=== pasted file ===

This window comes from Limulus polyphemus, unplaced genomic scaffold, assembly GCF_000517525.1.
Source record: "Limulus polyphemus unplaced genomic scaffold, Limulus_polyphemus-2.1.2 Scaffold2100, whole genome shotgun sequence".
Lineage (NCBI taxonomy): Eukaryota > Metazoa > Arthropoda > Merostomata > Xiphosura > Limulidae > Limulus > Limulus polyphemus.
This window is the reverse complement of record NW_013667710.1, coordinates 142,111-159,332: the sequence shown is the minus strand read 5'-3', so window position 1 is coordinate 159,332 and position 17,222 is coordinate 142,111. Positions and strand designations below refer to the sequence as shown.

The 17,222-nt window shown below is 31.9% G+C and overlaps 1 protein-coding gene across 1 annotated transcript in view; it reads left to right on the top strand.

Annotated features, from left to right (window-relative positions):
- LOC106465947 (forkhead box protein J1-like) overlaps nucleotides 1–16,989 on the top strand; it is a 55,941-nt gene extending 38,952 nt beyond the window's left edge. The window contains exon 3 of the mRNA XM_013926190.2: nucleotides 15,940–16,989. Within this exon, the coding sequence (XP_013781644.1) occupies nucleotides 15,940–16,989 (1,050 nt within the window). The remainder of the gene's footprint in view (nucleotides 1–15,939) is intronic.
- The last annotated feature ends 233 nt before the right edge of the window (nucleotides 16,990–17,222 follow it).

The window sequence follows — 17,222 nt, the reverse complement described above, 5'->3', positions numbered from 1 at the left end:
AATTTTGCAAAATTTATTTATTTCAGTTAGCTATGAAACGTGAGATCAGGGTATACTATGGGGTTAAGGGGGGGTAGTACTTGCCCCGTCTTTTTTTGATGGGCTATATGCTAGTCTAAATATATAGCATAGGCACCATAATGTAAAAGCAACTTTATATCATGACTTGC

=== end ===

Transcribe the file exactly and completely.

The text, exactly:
This window comes from Limulus polyphemus, unplaced genomic scaffold, assembly GCF_000517525.1.
Source record: "Limulus polyphemus unplaced genomic scaffold, Limulus_polyphemus-2.1.2 Scaffold2100, whole genome shotgun sequence".
Lineage (NCBI taxonomy): Eukaryota > Metazoa > Arthropoda > Merostomata > Xiphosura > Limulidae > Limulus > Limulus polyphemus.
This window is the reverse complement of record NW_013667710.1, coordinates 142,111-159,332: the sequence shown is the minus strand read 5'-3', so window position 1 is coordinate 159,332 and position 17,222 is coordinate 142,111. Positions and strand designations below refer to the sequence as shown.

The 17,222-nt window shown below is 31.9% G+C and overlaps 1 protein-coding gene across 1 annotated transcript in view; it reads left to right on the top strand.

Annotated features, from left to right (window-relative positions):
- LOC106465947 (forkhead box protein J1-like) overlaps nucleotides 1–16,989 on the top strand; it is a 55,941-nt gene extending 38,952 nt beyond the window's left edge. The window contains exon 3 of the mRNA XM_013926190.2: nucleotides 15,940–16,989. Within this exon, the coding sequence (XP_013781644.1) occupies nucleotides 15,940–16,989 (1,050 nt within the window). The remainder of the gene's footprint in view (nucleotides 1–15,939) is intronic.
- The last annotated feature ends 233 nt before the right edge of the window (nucleotides 16,990–17,222 follow it).

The window sequence follows — 17,222 nt, the reverse complement described above, 5'->3', positions numbered from 1 at the left end:
AATTTTGCAAAATTTATTTATTTCAGTTAGCTATGAAACGTGAGATCAGGGTATACTATGGGGTTAAGGGGGGGTAGTACTTGCCCCGTCTTTTTTTGATGGGCTATATGCTAGTCTAAATATATAGCATAGGCACCATAATGTAAAAGCAACTTTATATCATGACTTGC